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Akatsuki

Japanese hack gets space probe back on track

It took five years of painstaking work but the Japanese space agency has got its Akatsuki probe back on track. The Japan Aerospace Exploration Agency (JAXA) has confirmed that a careful combination of telematics, testing, and tentative orbital corrections have put the atmospheric probe into orbit around Venus, albeit half-a- …
Iain Thomson, 7 Dec 2015

Brit 'naut Tim Peake will run the London Marathon – in space

Brit astronaut Tim Peake will participate in next year's London Marathon – albeit at an altitude of 400km and travelling at 28,800 km/h, relative to his fellow competitors. Tim Peake, Yuri Malenchenko and Tim Kopra Peake, along with Russian cosmonaut Yuri Malenchenko and NASA astronaut Tim Kopra, is scheduled to blast off …
Lester Haines, 7 Dec 2015
Raspberry Pi in its space case

Weather finally cooperates with NASA, ISS resupply launch successful

A couple of Raspberry Pis are on the way to the International Space Station at last, after a resupply launch delayed three times due to bad weather finally hauled itself into orbit. The original launches suffered rain last Thursday and high winds on Friday and Saturday, but things finally went smoothly Sunday evening for the …
Thirty Meter Telescope

Work on world's largest star-gazing 'scope stopped after religious protests

Building work on the world's largest telescope has stopped after the Hawaiian Supreme Court sided with local groups and withdrew construction permits. The Thirty Meter Telescope (TMT) project broke ground last October – albeit briefly – as protesters flooded the site trying to stop the building work. Local groups claim the …
Iain Thomson, 4 Dec 2015
Virgin Galactic's

Beardy Branson bangs birds on Boeing

Sir Richard “Beardy” Branson's space company Virgin Galactic has decided to use a 747- 400 formerly used to ferry passengers as a satellite launch platform. Virgin Galactic's developed a rocket called LauncherOne, the design for which envisages that a conventional aircraft will hoist the rocket a fair distance into the …
NASA Atlas

Bad wind halts space station resupply mission

Pics Strong winds over the launch site and thick cloud cover have led NASA to delay its planned resupply mission to the International Space Station. Orbital Sciences Atlas Getting ready to rumble The launch would have been Orbital Sciences' first resupply mission to the ISS since last November, when the firm's Antares rocket …
Iain Thomson, 3 Dec 2015
Generic bones. Pic: Random McRandomhead, Flickr

How I found a small, weird-looking horned dinosaur from eastern USA

Most of what we know about North American dinosaurs comes from the western half of the continent, while those of the east are something of a mystery. So little is known, in fact, that even a scrap of bone can shed light on their diversity. That is what happened while I was exploring the collections at the Yale Peabody Museum, …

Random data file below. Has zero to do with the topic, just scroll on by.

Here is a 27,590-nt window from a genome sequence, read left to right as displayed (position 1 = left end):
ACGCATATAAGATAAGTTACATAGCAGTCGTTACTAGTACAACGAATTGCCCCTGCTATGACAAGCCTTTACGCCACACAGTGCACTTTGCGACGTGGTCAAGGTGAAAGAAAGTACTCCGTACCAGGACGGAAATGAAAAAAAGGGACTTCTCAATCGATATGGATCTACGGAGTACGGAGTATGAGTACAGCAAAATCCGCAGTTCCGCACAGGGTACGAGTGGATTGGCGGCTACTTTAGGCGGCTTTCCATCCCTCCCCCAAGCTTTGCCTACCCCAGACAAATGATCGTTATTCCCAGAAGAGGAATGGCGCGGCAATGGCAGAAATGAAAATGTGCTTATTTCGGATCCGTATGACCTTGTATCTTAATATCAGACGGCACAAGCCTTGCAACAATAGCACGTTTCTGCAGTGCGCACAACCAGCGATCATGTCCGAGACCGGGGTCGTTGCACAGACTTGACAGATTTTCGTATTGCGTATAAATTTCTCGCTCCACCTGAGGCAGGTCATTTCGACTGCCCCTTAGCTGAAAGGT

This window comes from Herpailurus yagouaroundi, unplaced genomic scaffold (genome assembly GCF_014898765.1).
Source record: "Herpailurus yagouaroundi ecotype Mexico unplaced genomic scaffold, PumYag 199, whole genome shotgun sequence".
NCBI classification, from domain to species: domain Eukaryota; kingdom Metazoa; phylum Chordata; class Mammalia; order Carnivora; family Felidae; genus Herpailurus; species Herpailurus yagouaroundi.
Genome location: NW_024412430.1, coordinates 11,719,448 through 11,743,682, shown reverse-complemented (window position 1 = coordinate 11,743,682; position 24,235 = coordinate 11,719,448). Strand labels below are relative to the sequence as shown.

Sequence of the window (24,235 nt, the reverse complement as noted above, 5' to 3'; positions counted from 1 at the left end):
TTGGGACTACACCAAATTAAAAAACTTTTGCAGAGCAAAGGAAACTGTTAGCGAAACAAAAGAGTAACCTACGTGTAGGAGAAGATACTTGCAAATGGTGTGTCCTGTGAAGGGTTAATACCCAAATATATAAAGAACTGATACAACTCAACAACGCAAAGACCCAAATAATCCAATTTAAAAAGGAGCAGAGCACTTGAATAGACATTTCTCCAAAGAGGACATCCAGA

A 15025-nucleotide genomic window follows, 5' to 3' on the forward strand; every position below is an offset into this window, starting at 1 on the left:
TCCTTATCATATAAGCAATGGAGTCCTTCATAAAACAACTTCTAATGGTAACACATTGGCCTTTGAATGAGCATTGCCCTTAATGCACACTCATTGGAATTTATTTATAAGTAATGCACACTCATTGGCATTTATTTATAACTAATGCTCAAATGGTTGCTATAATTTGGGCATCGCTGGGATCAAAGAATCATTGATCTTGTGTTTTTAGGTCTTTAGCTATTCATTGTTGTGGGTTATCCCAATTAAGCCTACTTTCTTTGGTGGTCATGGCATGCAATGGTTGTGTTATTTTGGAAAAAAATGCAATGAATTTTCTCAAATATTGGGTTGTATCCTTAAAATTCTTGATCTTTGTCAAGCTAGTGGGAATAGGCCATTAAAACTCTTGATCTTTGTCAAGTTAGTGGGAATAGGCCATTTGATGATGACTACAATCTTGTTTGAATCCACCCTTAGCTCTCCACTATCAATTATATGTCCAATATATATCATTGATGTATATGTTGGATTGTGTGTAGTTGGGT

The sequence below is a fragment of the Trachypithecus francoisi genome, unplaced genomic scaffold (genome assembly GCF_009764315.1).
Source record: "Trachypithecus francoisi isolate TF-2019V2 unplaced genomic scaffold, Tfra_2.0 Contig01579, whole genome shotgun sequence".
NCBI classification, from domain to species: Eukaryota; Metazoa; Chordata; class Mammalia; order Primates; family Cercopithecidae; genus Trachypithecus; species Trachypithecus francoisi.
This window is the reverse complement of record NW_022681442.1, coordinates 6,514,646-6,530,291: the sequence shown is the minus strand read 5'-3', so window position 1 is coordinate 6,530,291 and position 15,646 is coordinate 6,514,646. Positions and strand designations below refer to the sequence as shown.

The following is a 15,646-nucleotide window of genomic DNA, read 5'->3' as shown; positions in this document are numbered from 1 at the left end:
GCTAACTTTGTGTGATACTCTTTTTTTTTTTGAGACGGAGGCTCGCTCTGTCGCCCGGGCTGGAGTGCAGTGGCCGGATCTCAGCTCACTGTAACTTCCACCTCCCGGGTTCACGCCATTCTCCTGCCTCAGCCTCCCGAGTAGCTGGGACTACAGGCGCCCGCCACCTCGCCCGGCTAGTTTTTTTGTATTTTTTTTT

Nick Longrich, 3 Dec 2015

Boffins could tune telescopes to listen to lasers on Mars

Months after its July fly-by, New Horizons is still squeezing its images down pipe measured in bits-per-second – and that's a problem space boffins would like to solve in the future. As we know from NASA's successful LADEE test, lasers are a viable and truly broadband space comms medium – but firing a laser from (say) Mars and …
Galileo 7 and 8 liftoff Copyright ESA https://www.flickr.com/photos/europeanspaceagency/

Galileo, Galileo, Galileo good two go

The European Space Agency (ESA) has announced that two more satellites in its Galileo satnav system are ready to assist you to your destination. Galileos 7 and 8, which both went aloft on 27 March, are now “performing as planned and meshing with the worldwide Galileo ground network.” ESA in-orbit test manager David Sanchez- …

Europe launches search for Einstein's space-time ripples

The European Space Agency's LISA Pathfinder spacecraft is due to blast off tomorrow from Kourou, French Guiana, on its mission to "test the technology needed to develop future space-borne gravitational wave detectors". The launch date is not arbitrary. It celebrates the 100th anniversary of the publication of Albert Einstein's …
Lester Haines, 1 Dec 2015

How business is taking the space race to new frontiers

Analysis Jeff Bezos may not have gone where no man has gone before, but in successfully landing its New Shephard rocket back on Earth, his rocket company Blue Origins has pipped ahead of rivals in the race to make space commercially viable. It’s a significant coup in the latest incarnation of the space race. And it may have given pause …
Lead ion collision as seen by the ALICE detector

LHC records biggest bang ever with 1 Peta-electron-volt jolt

With the Large Hadron Collider's (LHC's) refit and restart accomplished, the records just keep tumbling. CERN has announced the highest-energy ion collision ever. The data generated by the experiment is going to take time and supercomputers to analyse, but CERN says the two lead ions slammed into each other at more than 1 Peta …
International Space Station

Who owns space? Looking at the US asteroid-mining act

Comment An event of cosmic proportions occurred on 18 November when the US congress passed the Space Act of 2015 into law. The legislation will give US space firms the rights to own and sell natural resources they mine from bodies in space, including asteroids. Although the act, passed with bipartisan support, still requires President …
Amateur astronomer Waldemar Skorupa recorded this image from Kahler Asten, in Germany, on November 16, 2013. Credit: Waldemar Skorupa (Kahler Asten, Germany), via spaceweather.com

NASA pours cold comets on aliens-make-star-flutter theory

KIC 8462852 is a star in the Cygnus constellation about 1500 light years from here. Were it not for the fact that Kepler Space Telescope photos reveal fluctuates in brightness to a degree we've not previously seen in the cosmos, nobody would care. That fluctuation is, however, so odd that scientists recently floated in a …